Have you ever brought up eSports to someone, or heard it being spoken about?
If you have, you’ve likely seen people guffaw and scoff. That it ‘isn’t a real job’ and that ‘they are probably all gonna die at 30 from obesity!’ – usually, ironically, said whilst the ‘expert’ scoffs down fast food or drinks a beer. The caricature of an eSports participant is an acne-ridden loser who lives in a gaming chair. The reality, though, is completely different. Outside of the fact these are often fiercely competitive and charismatic people with large followings, they are also – on the whole – pretty damn healthy.
Ever since it became a major thing, eSports has been derided by the non-gaming community as a nonsense. People get angry when they hear people winning fix-figure plus rewards for winning a gaming tournament. They get treated as scruffs who are ruining their own personal health in a bid to win ‘easy’ money – and that, one day, their medium will no longer exist.
Well, given that gaming is on track to become the largest of the major media entertainment platforms in TV, movies, and music, that might not be very likely. And what’s more? Most eSports gamers and companies take the health of the people involved seriously. Enough stories exist about the consequences of being lazy in this regard to make sure that eSports gamers are actually in the good physical nick.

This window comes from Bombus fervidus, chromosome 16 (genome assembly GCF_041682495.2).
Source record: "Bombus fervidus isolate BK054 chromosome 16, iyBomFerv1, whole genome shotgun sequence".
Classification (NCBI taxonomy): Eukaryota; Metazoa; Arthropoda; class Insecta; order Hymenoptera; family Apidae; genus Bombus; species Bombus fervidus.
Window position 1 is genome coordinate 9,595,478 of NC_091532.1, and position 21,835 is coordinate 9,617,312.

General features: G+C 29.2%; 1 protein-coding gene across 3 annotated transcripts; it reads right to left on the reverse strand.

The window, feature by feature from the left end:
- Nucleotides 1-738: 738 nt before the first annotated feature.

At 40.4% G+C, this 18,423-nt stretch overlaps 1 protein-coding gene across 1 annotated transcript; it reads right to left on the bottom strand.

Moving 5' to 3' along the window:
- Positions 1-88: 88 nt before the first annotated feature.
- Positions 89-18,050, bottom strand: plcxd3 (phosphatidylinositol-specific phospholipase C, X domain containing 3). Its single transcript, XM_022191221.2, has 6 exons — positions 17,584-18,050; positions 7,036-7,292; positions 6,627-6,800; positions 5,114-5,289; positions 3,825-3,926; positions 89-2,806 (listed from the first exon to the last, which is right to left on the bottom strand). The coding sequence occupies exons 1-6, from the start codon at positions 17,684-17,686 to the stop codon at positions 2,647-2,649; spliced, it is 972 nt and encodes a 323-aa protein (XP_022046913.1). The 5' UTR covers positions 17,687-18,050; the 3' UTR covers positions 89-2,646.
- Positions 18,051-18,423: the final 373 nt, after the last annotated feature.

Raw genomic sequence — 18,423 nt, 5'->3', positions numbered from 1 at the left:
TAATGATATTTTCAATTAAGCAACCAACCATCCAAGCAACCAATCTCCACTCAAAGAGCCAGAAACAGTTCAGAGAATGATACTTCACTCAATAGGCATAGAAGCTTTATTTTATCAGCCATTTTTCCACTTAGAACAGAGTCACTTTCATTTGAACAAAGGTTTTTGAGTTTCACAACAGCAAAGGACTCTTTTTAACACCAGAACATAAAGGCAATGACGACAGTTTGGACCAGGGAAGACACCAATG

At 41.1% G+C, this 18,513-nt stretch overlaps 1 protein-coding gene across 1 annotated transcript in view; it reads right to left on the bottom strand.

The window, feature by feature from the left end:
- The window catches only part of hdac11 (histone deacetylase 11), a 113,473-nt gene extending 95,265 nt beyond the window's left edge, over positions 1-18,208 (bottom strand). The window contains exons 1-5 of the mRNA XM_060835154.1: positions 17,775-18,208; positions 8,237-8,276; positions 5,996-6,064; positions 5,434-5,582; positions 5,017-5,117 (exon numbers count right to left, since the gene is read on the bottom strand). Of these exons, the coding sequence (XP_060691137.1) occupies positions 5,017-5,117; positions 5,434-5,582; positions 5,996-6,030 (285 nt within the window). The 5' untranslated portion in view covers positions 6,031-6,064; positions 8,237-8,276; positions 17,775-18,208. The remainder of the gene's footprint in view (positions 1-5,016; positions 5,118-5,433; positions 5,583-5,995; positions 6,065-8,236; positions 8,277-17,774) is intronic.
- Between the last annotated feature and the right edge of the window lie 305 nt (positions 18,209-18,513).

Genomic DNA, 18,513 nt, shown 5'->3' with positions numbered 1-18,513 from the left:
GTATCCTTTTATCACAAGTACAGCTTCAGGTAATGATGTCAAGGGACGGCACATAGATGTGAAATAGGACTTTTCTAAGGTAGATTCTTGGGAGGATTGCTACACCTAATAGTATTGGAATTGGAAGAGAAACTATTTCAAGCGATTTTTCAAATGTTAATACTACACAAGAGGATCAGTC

Indeed, research from the University of Cologne in Germany has found that eSports gamers are actually healthier than the average person.
For one, most of them are sponsored by junk food and energy drinks – and most are seen holding energy drinks in shots, especially during play. So, we mostly assume that they are fuelled by carbs and energy drinks – yet that simply is not the case. Indeed, the study found that most of them eat better than the average person. Studying over 800 eSports athletes, the study selection managed to find that their eating habits and patterns were surprisingly healthy.
They are believed to have consumed less sugar than the average person, though 40% did say they drink at least one energy drink regularly. However, part of that comes down to sponsorship as much as anything else. Sugar, though, was down in large other parts of their diet, while a propensity to exercise was actually surprisingly high.
So, the next time you dismiss eSports gamers as a bunch of lazy and overweight layabouts, think again. These are committed, successful professionals who have taken the time to build a new industry; even if they were as unhealthy as the stereotypes suggest, they are creating a medium worth millions. Is that not worth celebrating?